Galway Street MusicianI’ve been working as a social media manager for musicians under the business name Scully Love Promo for almost seven years and I absolutely love working with them because music has always been a great passion of mine.  I’ve worked with everyone from local musicians who create music as a hobby to Juno and Grammy winning artists.  Over the years I’ve morphed from super fan girl who listened to music constantly in my spare time into a self-employed person who doesn’t have a lot of time left at the end of the day to actually discover or listen to new music online, let alone the artists I’m already a fan of. So I suspect that most people’s computer time is also extremely limited and therefore it’s extremely important that as a musician with an online presence, you don’t take your audience for granted.

Social media has completely changed the life of working musicians and has forced them to get on board with it whether they like it or not.  Most independent touring musicians don’t have time to write new music, record, produce, market and tour it themselves without a team of individuals in place to help them.  They need a manager or booking agent, a publicist, a grant writer, a social media manager…you get the picture.  It takes a village to create a successful touring musician!

Social media has also completely demolished the barrier that used to exist between an artist and their fans.  It used to be that all they had to do was make records, give interviews to the press and perform live in concert, while their agents or labels took care of their marketing. Not anymore.  The music industry has changed drastically, and now most artists have to do everything for themselves and the most important thing that needs to be addressed is the relationship they have with their fans.  Without fans, they have nothing.

I’m sure most of us have LIKED the Facebook page of at least a few musicians, singers or bands since we’ve been on Facebook and some of us have liked hundreds if not thousands of them. If you actually want to Ann Vriend Singer-SongwriterSEE the posts from your favourite artist’s Facebook page, as soon as you LIKE it, click on Get Notifications and add that page to an Interest list. You can call the list whatever you like but it will help you to filter your News Feed so that you’ll see those pages’ posts that you’re interested in when you’re ready to look.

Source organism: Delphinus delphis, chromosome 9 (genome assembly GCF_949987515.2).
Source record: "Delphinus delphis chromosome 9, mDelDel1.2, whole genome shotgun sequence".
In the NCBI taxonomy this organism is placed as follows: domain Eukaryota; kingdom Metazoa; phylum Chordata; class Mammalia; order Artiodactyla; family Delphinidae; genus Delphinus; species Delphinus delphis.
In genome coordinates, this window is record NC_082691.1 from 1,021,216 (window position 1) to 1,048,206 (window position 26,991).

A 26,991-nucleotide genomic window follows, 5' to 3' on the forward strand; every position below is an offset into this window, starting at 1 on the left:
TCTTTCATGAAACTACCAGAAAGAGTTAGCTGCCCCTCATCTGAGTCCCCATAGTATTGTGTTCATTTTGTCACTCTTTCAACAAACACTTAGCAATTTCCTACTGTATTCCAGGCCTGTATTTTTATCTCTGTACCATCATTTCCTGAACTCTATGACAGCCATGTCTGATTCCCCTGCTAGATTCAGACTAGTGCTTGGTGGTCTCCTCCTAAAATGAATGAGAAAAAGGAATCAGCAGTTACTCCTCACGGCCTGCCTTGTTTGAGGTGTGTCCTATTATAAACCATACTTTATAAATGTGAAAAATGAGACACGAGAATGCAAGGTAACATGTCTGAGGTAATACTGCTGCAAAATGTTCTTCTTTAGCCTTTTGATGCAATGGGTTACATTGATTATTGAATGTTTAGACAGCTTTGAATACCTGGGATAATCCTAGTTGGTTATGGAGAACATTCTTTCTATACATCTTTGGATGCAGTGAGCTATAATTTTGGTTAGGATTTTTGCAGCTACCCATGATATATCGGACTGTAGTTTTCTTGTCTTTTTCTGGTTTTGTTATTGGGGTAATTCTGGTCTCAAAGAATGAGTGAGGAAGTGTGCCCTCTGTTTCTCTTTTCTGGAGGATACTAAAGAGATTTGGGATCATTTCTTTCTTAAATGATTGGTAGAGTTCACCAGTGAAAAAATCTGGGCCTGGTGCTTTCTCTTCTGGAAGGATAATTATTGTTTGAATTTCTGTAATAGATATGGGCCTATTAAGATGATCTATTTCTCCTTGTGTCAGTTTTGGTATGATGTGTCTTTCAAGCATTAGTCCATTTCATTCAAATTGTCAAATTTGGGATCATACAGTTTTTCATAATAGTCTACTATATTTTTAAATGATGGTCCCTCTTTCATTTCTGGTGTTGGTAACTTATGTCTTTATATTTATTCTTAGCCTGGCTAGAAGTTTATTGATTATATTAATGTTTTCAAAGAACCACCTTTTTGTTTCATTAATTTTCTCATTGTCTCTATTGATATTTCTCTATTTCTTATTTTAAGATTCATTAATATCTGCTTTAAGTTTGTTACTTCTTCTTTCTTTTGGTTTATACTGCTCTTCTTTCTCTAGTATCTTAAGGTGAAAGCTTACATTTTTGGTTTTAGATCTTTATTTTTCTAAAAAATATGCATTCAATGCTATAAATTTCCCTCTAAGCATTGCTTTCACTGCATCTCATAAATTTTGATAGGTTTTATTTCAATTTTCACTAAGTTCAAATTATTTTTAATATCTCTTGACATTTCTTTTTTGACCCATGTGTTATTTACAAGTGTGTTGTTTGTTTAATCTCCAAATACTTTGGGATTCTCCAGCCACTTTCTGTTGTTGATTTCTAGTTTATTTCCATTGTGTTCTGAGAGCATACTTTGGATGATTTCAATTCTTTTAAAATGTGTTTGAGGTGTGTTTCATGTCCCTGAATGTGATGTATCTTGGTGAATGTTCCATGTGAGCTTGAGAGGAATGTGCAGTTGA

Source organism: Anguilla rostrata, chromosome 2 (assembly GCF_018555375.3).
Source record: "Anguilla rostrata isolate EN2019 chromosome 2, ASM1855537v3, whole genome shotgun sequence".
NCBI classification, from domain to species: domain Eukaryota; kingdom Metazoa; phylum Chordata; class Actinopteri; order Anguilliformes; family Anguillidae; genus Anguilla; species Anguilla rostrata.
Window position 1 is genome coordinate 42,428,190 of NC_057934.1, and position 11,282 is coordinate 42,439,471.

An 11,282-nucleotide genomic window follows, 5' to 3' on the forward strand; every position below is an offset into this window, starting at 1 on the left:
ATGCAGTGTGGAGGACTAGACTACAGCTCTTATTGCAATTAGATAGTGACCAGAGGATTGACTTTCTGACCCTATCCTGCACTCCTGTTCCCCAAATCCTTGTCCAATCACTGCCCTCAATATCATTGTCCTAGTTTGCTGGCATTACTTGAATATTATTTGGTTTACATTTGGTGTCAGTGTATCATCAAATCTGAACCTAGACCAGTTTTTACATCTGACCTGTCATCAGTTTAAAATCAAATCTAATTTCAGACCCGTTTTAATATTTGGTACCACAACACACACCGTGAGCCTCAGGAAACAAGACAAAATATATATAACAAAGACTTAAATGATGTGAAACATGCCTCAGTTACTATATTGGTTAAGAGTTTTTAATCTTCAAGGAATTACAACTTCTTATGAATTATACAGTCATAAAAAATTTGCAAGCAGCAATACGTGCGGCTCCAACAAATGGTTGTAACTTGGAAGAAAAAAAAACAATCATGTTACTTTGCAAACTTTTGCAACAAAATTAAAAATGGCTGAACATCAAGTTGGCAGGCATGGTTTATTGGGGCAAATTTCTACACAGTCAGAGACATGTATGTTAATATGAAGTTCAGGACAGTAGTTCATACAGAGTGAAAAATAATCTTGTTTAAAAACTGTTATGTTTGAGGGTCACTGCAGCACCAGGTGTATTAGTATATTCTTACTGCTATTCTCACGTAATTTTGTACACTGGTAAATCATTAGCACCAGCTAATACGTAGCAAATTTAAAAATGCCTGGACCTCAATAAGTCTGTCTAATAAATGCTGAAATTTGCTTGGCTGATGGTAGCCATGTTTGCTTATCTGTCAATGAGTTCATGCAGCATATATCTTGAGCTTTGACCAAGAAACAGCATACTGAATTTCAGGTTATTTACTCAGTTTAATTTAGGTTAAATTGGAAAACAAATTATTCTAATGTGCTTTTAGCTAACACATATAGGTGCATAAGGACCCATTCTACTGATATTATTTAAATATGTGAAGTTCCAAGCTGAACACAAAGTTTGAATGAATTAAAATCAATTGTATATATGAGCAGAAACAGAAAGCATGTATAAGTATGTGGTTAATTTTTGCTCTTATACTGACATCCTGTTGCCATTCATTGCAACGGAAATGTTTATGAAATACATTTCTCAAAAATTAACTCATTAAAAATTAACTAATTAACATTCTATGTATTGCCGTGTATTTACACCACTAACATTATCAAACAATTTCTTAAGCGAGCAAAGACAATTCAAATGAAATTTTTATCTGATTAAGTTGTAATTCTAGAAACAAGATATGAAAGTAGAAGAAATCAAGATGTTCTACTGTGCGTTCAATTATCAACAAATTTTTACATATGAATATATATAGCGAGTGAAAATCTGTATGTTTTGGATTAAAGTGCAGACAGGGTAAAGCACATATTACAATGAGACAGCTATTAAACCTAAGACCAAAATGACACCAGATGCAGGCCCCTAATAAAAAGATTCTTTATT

Most musicians that I work with are wonderful at posting their own content regularly on their Facebook page and they even know how important it is to post different kinds of content, including lots of photos, videos, text-based updates, questions, links, events, etc.  Many of them are very good at having conversations with their fans and answer their comments and emails in a timely fashion.  However, quite a few aren’t so good at it. Some don’t even really want to look at their Facebook pages, or their YouTube inboxes, nor give a damn about how Twitter really works, even though they know they’re important marketing tools and that having a lot of likes, followers and views (which translates to fans) is important.  They think having a social media manager to take care of their sites for them should be enough, but it’s not. There is no substitute that is acceptable to the fans of that artist.  They want to communicate directly with the artist!  The social media manager should be there to help them post content in a timely fashion, let them know when they have messages and comments, organize lists, run ad campaigns, delete spam, monitor analytics, etc., but they should not be the ones talking to the fans.

When it comes to social media marketing, I’ve found that many musicians that I’ve worked with who have been around for a while fail to understand the need for or importance of not only being consistent and posting regularly on Facebook, Twitter and YouTube, but also sharing other people’s content.  They think their social media marketing should be all about them, and that’s just not the case.  We’re all here to help each other and the more that musicians show their generosity of spirit by allowing their fans to know about who they like and support by sharing their content, the better it is for everyone.  If you’re not a household name and you don’t have a ton of cash to spend on a super professional and expensive marketing team, you need help, and that means that you need to be willing to help others as well.  That’s how it works.  That’s why we LIKE other people’s pages AS our page, so that we can use Facebook AS our page and scan through the News Feed to find other people’s content that we can share to help them.  That’s why we retweet other people’s content and comment on other people’s videos.

Musicians are special.  They are important.  What the talented ones bring to the world makes it a better place to live in.  But they’re not more important than the people who spend their surplus cash on buying their CDs or digital downloads and tickets to their concerts.  Musicians and their fans are a team and should treat each other with thoughtfulness and respect at all times, because without fans, you may be a musician, but you’ll be a lonely player performing for yourself in your bedroom.

 

Updated February 10, 2015

What Musicians Need To Know About Social Media Marketing